Joint Negotiation

In many parts of the country, a few giant health insurance companies dominate the health care market place. When physicians attempt to negotiate patient care issues with these health plans, they are at a severe disadvantage. The AAOS works to promote legal mechanisms to allow physicians to engage in group negotiations in order to compete in the managed care environment and to continue to be their patient's advocate.

Under current antitrust law, the only way physicians can bargain collectively is in the context of an employment relationship, as defined by the National Labor Relations Act (NLRA). Unless they are part of an integrated group practice, self-employed physicians cannot bargain collectively with insurers or other payers. Doing so might be considered a violation of the federal antitrust laws, that potentially carries criminal penalties and the possibility of treble damages. Under federal antitrust laws, physicians who are not students or employed are viewed as competitors and therefore, they cannot agree on the prices they will charge for their services.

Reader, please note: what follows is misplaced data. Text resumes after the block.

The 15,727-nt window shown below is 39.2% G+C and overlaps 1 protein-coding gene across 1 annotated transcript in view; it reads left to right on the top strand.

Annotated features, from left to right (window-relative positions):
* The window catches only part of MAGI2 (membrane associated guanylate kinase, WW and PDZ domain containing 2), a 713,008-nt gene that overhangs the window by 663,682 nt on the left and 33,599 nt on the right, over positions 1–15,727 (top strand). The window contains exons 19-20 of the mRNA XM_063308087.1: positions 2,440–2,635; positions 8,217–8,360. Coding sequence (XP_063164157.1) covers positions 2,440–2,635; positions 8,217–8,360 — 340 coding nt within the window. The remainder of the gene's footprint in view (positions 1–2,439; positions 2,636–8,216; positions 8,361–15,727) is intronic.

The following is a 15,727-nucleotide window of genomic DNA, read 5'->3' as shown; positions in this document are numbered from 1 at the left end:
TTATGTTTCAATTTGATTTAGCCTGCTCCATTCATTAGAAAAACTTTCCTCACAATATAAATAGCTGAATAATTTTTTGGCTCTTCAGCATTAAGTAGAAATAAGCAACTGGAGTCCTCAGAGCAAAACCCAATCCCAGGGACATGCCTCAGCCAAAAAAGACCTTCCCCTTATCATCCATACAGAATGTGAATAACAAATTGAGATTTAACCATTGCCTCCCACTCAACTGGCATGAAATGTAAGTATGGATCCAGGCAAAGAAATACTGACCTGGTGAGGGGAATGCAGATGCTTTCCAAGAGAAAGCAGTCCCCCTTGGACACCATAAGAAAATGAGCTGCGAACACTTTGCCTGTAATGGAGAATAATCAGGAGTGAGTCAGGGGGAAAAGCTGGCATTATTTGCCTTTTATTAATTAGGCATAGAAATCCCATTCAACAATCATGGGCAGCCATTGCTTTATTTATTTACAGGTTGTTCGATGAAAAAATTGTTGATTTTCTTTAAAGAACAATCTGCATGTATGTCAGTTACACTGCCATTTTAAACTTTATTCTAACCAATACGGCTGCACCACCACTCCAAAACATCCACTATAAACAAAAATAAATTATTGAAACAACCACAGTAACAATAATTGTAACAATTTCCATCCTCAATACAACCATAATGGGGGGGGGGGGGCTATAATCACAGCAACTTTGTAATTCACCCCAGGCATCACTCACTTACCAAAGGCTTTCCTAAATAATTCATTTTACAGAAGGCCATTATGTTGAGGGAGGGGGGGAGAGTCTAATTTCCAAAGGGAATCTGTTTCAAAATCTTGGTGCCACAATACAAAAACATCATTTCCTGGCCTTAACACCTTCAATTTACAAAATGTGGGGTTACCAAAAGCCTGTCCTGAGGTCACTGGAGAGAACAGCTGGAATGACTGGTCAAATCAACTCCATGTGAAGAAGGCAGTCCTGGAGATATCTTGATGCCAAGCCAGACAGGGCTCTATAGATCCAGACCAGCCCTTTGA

Under the "State action doctrine" (promulgated by US Supreme Court case law) a state may not simply authorized private parties to violate antitrust law. Subsequently, it is limited what a state "joint negotiation" law can actually accomplish. Despite this, some states have passed some sort of joint negotiation law, and AAOS monitors activity that would allow for greater joint negotiation power by physicians when dealing with payors.